Thou­sands gather to mourn, cel­e­brate, jour­nal­ist Gwen Ifill

Daily Local News (West Chester, PA) - - OBITUARIES - By Er­rin Haines Whack

WASH­ING­TON>> Thou­sands of mourn­ers — in­clud­ing first lady Michelle Obama — re­mem­bered and cel­e­brated vet­eran Wash­ing­ton jour­nal­ist Gwen Ifill on Satur­day, re­call­ing her as a stan­dard bearer, cher­ished friend, de­voted men­tor and woman of abid­ing faith.

Ifill died Mon­day at 61 af­ter a year­long bat­tle with can­cer. Mrs. Obama did not speak at the ser­vice, but sev­eral jour­nal­ists and po­lit­i­cal fig­ures of­fered re­flec­tions.

“We didn’t look like other an­chor pairs — and we loved that,” said Judy Woodruff, half of the his­tory-mak­ing team that be­came the first fe­male co-an­chors of a ma­jor news broad­cast in 2013. The two co-hosted PBS’ “NewsHour.” Woodruff added that Ifill is needed “more than ever.”

“Never have we faced tougher chal­lenges, and no one would’ve risen to them bet­ter,” she added. Ifill, she added, will “be our com­pass.”

For­mer At­tor­ney Gen­eral Eric Holder read a let­ter from Pres­i­dent Obama, who was in Peru. Holder likened Ifill to “a comet” and chal­lenged the col­leagues she leaves be­hind to honor her legacy with their work by hold­ing those in power ac­count­able.

“Will you cower? Will you nor­mal­ize that which is any­thing but?” Holder asked in a veiled ref­er­ence to the in­com­ing ad­min­is­tra­tion of Don­ald Trump.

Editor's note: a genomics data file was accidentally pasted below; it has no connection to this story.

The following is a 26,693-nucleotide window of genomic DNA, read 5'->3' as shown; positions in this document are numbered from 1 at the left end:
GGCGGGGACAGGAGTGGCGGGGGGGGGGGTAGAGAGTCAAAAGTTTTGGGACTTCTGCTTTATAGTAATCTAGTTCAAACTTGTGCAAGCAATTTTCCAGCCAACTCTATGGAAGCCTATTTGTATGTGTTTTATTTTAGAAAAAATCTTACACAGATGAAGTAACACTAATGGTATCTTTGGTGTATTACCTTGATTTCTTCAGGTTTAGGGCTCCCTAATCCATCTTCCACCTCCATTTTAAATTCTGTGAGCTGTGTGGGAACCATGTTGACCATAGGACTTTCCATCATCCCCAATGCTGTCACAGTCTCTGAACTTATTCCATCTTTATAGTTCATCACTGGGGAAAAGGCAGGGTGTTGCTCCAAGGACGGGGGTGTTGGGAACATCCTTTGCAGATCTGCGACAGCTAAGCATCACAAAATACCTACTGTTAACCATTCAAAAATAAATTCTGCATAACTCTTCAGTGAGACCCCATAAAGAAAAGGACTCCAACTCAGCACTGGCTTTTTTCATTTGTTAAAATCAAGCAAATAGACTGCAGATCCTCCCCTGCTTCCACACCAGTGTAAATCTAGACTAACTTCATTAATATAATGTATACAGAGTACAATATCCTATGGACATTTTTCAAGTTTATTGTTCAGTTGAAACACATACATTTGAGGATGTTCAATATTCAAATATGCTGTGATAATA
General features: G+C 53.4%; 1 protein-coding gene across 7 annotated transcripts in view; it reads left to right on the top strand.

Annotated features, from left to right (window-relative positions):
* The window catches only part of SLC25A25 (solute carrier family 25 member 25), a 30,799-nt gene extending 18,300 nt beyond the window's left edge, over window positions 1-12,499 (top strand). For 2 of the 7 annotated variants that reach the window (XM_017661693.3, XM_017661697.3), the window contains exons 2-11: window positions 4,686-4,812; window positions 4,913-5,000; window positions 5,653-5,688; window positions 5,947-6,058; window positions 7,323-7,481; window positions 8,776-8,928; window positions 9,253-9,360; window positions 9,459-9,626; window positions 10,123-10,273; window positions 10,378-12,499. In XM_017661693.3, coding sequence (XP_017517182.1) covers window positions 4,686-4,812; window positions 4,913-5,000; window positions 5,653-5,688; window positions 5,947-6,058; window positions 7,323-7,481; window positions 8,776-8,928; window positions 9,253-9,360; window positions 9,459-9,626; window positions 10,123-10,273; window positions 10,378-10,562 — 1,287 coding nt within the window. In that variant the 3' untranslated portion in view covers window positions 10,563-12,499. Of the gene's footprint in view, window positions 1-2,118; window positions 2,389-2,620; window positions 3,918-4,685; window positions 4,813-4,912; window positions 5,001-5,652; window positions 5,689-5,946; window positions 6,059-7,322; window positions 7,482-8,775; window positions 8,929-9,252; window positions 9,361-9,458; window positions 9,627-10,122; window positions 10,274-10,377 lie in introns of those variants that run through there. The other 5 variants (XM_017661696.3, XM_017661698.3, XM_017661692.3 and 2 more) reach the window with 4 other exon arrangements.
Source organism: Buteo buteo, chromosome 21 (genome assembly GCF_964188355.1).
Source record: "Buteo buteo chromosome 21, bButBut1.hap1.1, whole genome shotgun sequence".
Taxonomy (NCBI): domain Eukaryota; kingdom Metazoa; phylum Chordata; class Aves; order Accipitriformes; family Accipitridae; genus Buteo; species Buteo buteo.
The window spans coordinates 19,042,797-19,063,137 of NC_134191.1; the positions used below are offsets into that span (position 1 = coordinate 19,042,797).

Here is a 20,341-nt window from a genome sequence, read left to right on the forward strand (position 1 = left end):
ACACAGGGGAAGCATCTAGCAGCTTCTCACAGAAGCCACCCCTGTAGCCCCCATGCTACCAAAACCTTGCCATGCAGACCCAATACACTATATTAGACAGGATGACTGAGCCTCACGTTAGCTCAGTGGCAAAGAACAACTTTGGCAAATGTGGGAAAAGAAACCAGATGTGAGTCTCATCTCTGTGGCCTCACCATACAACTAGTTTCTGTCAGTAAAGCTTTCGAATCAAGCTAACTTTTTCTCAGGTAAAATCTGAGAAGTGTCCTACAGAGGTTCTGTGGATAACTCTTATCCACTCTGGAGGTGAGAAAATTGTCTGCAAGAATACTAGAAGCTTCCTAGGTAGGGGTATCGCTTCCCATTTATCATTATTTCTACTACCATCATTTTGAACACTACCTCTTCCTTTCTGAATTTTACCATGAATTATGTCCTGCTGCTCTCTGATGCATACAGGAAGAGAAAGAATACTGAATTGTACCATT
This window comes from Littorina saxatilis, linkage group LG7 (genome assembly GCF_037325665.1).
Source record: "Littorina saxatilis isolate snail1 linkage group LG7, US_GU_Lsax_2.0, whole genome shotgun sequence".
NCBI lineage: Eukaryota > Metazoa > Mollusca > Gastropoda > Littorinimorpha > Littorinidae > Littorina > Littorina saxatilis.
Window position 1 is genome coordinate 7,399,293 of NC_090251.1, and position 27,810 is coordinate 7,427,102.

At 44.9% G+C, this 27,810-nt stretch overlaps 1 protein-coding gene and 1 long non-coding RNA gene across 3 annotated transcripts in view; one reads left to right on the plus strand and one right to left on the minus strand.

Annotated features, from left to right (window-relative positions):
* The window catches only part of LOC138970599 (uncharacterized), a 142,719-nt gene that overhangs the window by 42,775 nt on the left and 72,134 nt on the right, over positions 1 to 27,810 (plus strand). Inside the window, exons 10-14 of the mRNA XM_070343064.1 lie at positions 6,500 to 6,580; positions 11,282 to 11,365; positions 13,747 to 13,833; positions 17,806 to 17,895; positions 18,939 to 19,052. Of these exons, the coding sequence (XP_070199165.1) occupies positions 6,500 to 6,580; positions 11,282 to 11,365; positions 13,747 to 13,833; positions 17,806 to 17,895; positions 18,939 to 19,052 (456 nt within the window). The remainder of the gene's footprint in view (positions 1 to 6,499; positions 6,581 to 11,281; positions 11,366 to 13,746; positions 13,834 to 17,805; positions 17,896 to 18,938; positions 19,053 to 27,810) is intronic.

The ser­vice, held at the his­toric Metropoli­tan A.M.E. Church — where Ifill was a long­time mem­ber — was also a grand dis­play of her faith and roots as the daugh­ter of Caribbean im­mi­grants whose fa­ther was a leader of the African Methodist Epis­co­pal Church. Her pas­tor of many years, Bishop James L. Davis, re­called Ifill as “bril­liance cloaked in hu­mil­ity.”

A for­mer re­porter for The New York Times and The Wash­ing­ton Post, Ifill tran­si­tioned to tele­vi­sion in the 1990s, cov­er­ing pol­i­tics and Congress for NBC News. She moved to PBS in 1999 as host of “Wash­ing­ton Week” and also worked for “NewsHour.” She mod­er­ated vice pres­i­den­tial de­bates in 2004 and 2008.

John Dick­er­son, host of CBS’ “Face the Na­tion” who joined Ifill as a reg­u­lar pan­elist on “Wash­ing­ton Week,” said Ifill “wore her grace like a gar­ment,” but added her in­fec­tious laugh came with a with­er­ing scowl.

“I’m not go­ing to say it in church, but there’s a very spe­cific word for what Gwen could de­tect,” Dick­er­son said.

The pews were filled with jour­nal­ists, politi­cians, her mentees, fam­ily and friends, in­clud­ing civil rights at­tor­ney Ver­non Jor­dan, in­terim Demo­cratic Na­tional Com­mit­tee Chair Donna Brazile, White House se­nior ad­viser Va­lerie Jar­rett, vet­eran jour­nal­ist Char­layne Hunter Gault, New York Times colum­nist David Brooks, for­mer CNN an­chor Bernard Shaw, Don­ald Trump sur­ro­gate Omarosa Mani­gault, and NAACP Le­gal De­fense Fund Pres­i­dent Sher­ri­lynn Ifill, the jour­nal­ist’s younger cousin.

“She was the shining star in our fam­ily,” Sher­ri­lynn Ifill said of Gwen. “She was the most Amer­i­can of suc­cess sto­ries. Her life and her work made this coun­try bet­ter. She did the hard work for us for so long ... It’s time to take her ex­am­ple and do what she did.”

Ifill took a leave from “NewsHour” last spring for health rea­sons, but kept the de­tails of her ill­ness pri­vate.


At­ten­dees ar­rive at Metropoli­tan A.M.E. Church for the memo­rial ser­vice for jour­nal­ist Gwen Ifill in Wash­ing­ton.

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